Community and social computing
The folks over at The Community Roundtable have released a new report on The State of Community Management which I thought was quite good.
A key takeaway from this report that I find quite revealing: it contradicts the common belief that all communities develop into a 90-9-1 rule (90% lurkers, 9% contributors, 1% authors). Per the report: “As the community management discipline matures, there is increasing understanding of where certain rules of thumb like this apply and where they do not.” I've once looked at the origins of this meme, and other than the Pareto principle, in online communities it dates back to specific posts in a Usenet newsgroup around the early 1990s. I need to find that link again. We now think of much more than just contributors and lurkers since there are many other ways to contribute as well which are not so obvious. That is a distinguishing mark that elevates the level of insight that this report brings above others.
What thrills me is that of the eight competency areas within, only on area focuses on tools. The majority of the focus lies in business principles: strategy, leadership, culture, policies, etc. The general media and blogosphere is always fascinated with new tools and toys but the real value is in understanding the almost unchanging business principles many of which are outlined in the list of competences. Each of the sections on these competencies specifically identifies lessons learned directly from the real life experience of members of The Community Roundtable.
I've talked before about the value that community managers bring to organizations, so I have to point out a specific section the role and issues of Community Management which can help current organizations understand the heavy demands of this role. Perhaps, with this insight, more organizations will take to heart that Community Management is not a part time, or a junior role in the organization. It takes a lot of people and relationship skills that develop with experience, and in doing so creates the same qualities we ask of our business leaders.
[I should say right ahead that I’m not picking on them (since I disagreed before), but when many good ideas come across from Hutch Carpenter and the Spigit folks, sometimes I just have to disagree.]
The article Maslow’s Hierarchy of Enterprise 2.0 ROI on the Spigit blog from last week proposed a framework for a pyramidal hierarchy of needs aimed specifically at ROI of Enterprise 2.0. They are correct in some ways describing a pyramid of levels starting at the base with tangible needs and moving up towards increasingly intangible ones.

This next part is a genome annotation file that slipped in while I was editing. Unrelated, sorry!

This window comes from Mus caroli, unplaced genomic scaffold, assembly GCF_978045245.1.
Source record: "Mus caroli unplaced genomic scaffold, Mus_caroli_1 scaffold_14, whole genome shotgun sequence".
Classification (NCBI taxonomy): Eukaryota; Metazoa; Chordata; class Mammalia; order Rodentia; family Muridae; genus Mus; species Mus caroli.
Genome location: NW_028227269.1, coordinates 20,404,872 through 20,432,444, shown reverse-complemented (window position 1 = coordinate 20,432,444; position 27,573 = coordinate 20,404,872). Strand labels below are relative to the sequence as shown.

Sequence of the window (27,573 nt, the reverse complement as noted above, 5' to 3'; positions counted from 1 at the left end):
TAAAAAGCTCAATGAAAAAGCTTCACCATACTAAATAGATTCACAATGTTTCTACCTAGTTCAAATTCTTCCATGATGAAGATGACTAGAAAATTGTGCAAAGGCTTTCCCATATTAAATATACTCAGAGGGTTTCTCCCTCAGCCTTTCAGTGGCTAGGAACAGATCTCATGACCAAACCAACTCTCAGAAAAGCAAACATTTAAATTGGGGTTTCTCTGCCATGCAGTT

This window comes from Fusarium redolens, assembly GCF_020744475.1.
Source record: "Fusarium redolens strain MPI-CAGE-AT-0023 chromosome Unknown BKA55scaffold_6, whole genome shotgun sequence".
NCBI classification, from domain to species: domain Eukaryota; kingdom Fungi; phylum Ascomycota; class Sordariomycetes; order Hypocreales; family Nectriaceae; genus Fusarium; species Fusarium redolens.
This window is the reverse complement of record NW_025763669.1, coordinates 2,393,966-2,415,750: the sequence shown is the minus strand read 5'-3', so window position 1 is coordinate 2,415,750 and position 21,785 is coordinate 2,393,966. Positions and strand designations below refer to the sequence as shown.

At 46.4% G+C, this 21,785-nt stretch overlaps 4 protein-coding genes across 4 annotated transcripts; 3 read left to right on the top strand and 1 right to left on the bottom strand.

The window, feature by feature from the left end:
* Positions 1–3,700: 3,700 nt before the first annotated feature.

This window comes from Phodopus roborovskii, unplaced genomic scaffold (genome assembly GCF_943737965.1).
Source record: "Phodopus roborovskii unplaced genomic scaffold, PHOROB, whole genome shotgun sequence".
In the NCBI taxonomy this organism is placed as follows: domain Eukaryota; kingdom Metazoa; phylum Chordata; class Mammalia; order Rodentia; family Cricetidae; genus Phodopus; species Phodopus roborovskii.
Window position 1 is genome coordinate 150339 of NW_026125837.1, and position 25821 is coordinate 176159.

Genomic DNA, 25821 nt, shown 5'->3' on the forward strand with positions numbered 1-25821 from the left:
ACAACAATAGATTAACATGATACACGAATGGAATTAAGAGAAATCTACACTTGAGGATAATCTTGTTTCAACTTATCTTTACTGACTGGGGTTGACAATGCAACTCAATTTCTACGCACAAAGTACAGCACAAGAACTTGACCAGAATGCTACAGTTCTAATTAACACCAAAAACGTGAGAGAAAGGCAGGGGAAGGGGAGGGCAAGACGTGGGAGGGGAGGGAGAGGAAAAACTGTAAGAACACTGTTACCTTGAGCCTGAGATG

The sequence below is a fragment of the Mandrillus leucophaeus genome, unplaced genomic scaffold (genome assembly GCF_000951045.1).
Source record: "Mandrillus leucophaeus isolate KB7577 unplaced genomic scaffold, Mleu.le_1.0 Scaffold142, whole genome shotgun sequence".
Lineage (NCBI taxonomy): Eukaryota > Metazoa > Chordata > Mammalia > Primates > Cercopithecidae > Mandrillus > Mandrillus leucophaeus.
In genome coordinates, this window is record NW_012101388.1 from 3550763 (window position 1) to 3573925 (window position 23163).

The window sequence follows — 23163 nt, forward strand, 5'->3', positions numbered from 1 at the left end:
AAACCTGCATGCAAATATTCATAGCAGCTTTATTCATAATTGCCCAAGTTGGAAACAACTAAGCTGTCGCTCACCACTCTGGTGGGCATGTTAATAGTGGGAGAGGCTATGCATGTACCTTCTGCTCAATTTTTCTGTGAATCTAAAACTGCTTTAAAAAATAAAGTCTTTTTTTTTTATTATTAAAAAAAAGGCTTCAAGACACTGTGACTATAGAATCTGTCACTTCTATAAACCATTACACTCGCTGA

I’ve linked to their image here, source Spigit Blog. [I may take this image off if they ask so but you can generally find it on their blog post]
However, I’m not so sure that it can be so easily applied here in terms of the levels. For one, Maslow’s theory indicates that humans cannot focus on the higher levels until the lower levels are satisfied. This would be nice to conclusively say this of Enterprise 2.0 ROI but I can give examples where it is very difficult to identify “cost-savings” at the bottom of the pyramid in a conclusive and replicable way, but easy to identify “employee satisfaction” somewhere around the middle.
Cost savings is a comparative; you need to determine that it is most efficient to do things with one or more e2.0 tools than existing or traditional non-e2.0 processes. The trouble is that this is not systematic across all e2.0 experiences. It’s not simply a matter of deploying a discussion forum, for example, to support customers before you start seeing results (even before you see cost-savings); in fact, there’s no guarantee it will ever become enough of a social environment where the vendor, partners, other users etc. are properly supporting the needs of a customer. In comparison, a support workflow, even if more expensive, has immediate results. Until the social environment actually does support customers, it is a cost-center.
However, even without knowing cost-savings per Maslow’s theory, you can use survey instruments to determine employee satisfaction. Qualitative measures such as “satisfaction” work best by gathering input directly from people; it’s simply something in their heads that you need to get to. This means surveys, interviews, and focus groups. However, it does get a metric—which ROI is—of the level of satisfaction, without ever having to find out if the social environment creates cost-savings. This is similarly so for “customer satisfaction,” and I’d argue for “cross-org collaboration” as well.
So, while the idea of relative dependencies and ranking of hard and soft metrics that indicate some beneficial return, I don’t think this approach works. The logic has some holes and I wouldn't be able to sell this idea to folks around here.